Overflow & Jumble Ice
Apparently recent trail reports are using 2 words that seem to be causing fans, and maybe even a few rookies concern. But I would bet my last dollar that seasoned Quest mushers like Dave Dalton actually expected this. I am not saying they did a little happy dance when they heard, I am sure they groaned too. But it came as no surprise that there may be overflow in the 101 area, and there is always seems to be jumble ice somewhere on the American side. I am not saying either situation is ideal, but life is like that. And so is the Yukon Quest trail.
Some people are surprised to learn that even in extreme cold, water is not always well behaved frozen ice. It can seep and crawl up from the ground, turn to slush as it flows above the river ice layer into snow, and make shifting ice glaciers that angle across trails, usually in the most inconvenient of places. Learning how to handle this, and more importantly training your team to handle this, is a critical skill for anyone who is going to travel 1000 miles of trail in the arctic winter. Another interesting thing about rivers AND trail reports; things change, sometimes overnight. I have been at a race meeting where we were told the trail was bone dry, only to find myself wading through open water a day later. I do not pretend to understand what forces are at work that allow a river to have large areas of flowing water even when they are at subzero temps. But I did find this article that helps explain it: Science of the Season, Overflow. And it references a serious incident that happened on Birch Creek. Hans made a very wise choice to end his race and take care of his health. I am so very glad to see him back, as good as ever, and having a great race.
So it is true that there is the possibility things can go really wrong when the conditions are technically challenging. Controlling teams on overflow is very difficult. A well trained command leader is a huge advantage. The 101 area has long been known for overflow. I remember one year the ice was rising so much actually came up to the door of one of the cabins at the old 101 checkpoint. Then there was the year William Kleedehn broke his leg when his sled went sliding on the overflow, 2004 if I remember right. And more than one musher has told tales after the race about having to lead their team across icy parts because the dogs were trying to avoid it and run into areas of snow, that were not actually part of the trail.
But to put this in perspective if you think about the total number of mushers who have traveled this trail since the first race was run in 1984 statistically we see that although overflow has the potential to be a game changer, generally it just makes conditions more challenging. And armed with the trail reports mushers can do things to prep for the situation. One of my personal favorite tricks is garbage bags. Remember your mom putting bread bags on your feet before putting your boots on? Well it is the same idea but on a larger scale. I take a large garbage bag and put it on my leg, over my pants socks and boot liners. I tie it off up at my thigh. And then put on my overboots and snowpants; both of which hold the bag in place. Yeah they might get wet, but if it is warm, so what? My inside layers are all dry. And if it is super cold, so what? My inside layers are still dry and the outside freezes to a crust. Maybe I will need to defrost myself out of my clothing at the next checkpoint. But with a dry inside layer I can stay warm. Other tricks include packing your sleeping bag and emergency gear in dry sacks. Putting extra gloves and such in zip locks, some mushers even go so far as to shrink wrap things with a vacuum sealer. So part of my point here is that trail reports are not meant to be alarming, they are simply giving the mushers the information they need to be prepared.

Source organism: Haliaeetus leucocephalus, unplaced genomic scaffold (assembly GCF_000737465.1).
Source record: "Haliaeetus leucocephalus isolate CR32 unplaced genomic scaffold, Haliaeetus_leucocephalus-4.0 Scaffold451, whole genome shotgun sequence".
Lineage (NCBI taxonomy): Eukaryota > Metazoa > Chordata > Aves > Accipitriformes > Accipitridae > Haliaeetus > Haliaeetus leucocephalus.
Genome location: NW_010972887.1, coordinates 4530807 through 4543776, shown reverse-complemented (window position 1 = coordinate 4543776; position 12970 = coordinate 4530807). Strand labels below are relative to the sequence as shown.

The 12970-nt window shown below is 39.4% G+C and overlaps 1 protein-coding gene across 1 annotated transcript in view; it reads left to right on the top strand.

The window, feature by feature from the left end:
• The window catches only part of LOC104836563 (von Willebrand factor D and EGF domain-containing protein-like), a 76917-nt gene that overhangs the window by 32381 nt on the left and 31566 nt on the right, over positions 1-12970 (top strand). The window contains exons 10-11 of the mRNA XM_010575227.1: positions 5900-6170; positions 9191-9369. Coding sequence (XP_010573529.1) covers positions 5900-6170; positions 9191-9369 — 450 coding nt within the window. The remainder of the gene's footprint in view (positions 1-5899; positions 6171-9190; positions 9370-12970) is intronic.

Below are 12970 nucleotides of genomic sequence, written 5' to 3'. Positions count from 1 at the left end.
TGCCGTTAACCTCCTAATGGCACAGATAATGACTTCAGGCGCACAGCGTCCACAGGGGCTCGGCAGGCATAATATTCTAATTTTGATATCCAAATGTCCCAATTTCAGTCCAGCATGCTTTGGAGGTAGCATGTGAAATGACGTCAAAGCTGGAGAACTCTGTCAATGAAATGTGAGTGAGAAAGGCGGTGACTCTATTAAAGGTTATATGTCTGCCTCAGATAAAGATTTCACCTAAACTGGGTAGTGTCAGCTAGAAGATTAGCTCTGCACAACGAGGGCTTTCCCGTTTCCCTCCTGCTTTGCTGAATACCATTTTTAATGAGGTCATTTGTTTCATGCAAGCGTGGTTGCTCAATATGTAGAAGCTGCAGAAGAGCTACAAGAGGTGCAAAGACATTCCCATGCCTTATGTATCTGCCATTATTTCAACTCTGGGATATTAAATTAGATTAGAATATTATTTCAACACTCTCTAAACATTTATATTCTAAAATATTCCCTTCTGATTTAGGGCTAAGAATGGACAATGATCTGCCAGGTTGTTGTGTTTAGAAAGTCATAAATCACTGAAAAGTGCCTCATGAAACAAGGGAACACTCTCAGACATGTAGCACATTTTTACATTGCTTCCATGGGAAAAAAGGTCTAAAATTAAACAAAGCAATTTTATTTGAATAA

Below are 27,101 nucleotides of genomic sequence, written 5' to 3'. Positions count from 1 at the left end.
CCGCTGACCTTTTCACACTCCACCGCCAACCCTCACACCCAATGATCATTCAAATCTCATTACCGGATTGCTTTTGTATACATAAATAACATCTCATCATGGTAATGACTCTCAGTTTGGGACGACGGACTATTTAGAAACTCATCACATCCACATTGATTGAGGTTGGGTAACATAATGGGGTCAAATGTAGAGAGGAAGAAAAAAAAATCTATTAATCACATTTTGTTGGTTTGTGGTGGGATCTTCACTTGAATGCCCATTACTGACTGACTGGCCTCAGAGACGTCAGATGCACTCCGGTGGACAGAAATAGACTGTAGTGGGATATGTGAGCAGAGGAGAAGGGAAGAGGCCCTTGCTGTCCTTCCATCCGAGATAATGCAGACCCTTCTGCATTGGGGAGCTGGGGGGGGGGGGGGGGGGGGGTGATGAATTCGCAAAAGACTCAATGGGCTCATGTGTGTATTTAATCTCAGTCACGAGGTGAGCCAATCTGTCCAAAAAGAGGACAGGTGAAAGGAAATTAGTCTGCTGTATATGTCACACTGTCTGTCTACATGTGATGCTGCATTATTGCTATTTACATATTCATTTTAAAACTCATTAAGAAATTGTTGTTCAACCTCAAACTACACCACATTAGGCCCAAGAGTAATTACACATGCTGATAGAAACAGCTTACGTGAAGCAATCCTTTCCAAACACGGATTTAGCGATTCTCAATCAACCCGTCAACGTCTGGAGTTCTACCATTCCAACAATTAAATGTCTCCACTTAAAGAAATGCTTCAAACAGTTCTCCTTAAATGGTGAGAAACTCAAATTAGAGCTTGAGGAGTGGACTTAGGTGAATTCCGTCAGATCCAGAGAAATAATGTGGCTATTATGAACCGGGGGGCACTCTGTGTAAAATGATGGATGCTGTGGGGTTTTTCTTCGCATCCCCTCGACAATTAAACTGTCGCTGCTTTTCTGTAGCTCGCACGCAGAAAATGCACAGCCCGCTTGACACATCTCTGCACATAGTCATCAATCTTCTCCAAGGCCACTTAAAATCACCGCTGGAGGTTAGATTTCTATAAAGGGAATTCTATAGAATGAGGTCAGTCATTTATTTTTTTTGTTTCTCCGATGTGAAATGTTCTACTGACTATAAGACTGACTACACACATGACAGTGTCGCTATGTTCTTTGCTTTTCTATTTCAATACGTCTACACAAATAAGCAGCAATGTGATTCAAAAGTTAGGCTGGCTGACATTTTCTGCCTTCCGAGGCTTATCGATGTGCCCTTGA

Now jumble ice can range in size from small sections of annoyances the size of large living room furniture, to being tossed around in a field of jumble ice with chunks the size of a VW Bus and larger. Trail crews have cut their way through as best they can, but drivers still have to work hard to prevent being bounced around big chucks, tipping, or catching air. It can be exhausting and exciting. How do you prep for that, well make sure your gear is all stowed and your sled zipped up so you can’t lose anything if you do tip. Then bend your knees, breath, and drive your sled as best you can. Here is a fun video of the jumble ice on the Quest trail in 2008.
So why do I sound so nonchalant about all this. Well truth be told, as a rookie musher I was on totally nervous every time a trail report was less than perfect! But I now know, it is what it is, and if you have done the miles of training to qualify and prepare yourself you have most likely gained the skills to deal with what it is. Hopefully you have even had a few mishaps in training to practice what to do when things aren’t going well.
And over time I have developed my own theory. I call it Jodi’s 80/20 rule – in any run 20% is going to suck for one reason or another, bad trail, too cold, windy, gear brakes, the list of things that can make mushing more difficult is long. But the way I see it, that 20% is the price you pay for the other 80%. The sublime beauty, the peace that comes with traveling in silence under the dancing aurora, the beauty of the vast wilderness you have the privilege of traveling, and the joy of being out on the trail with your dogs. All these things fill my heart with joy. So really the 20% that sucks becomes a small price to pay for the 80% that is amazing!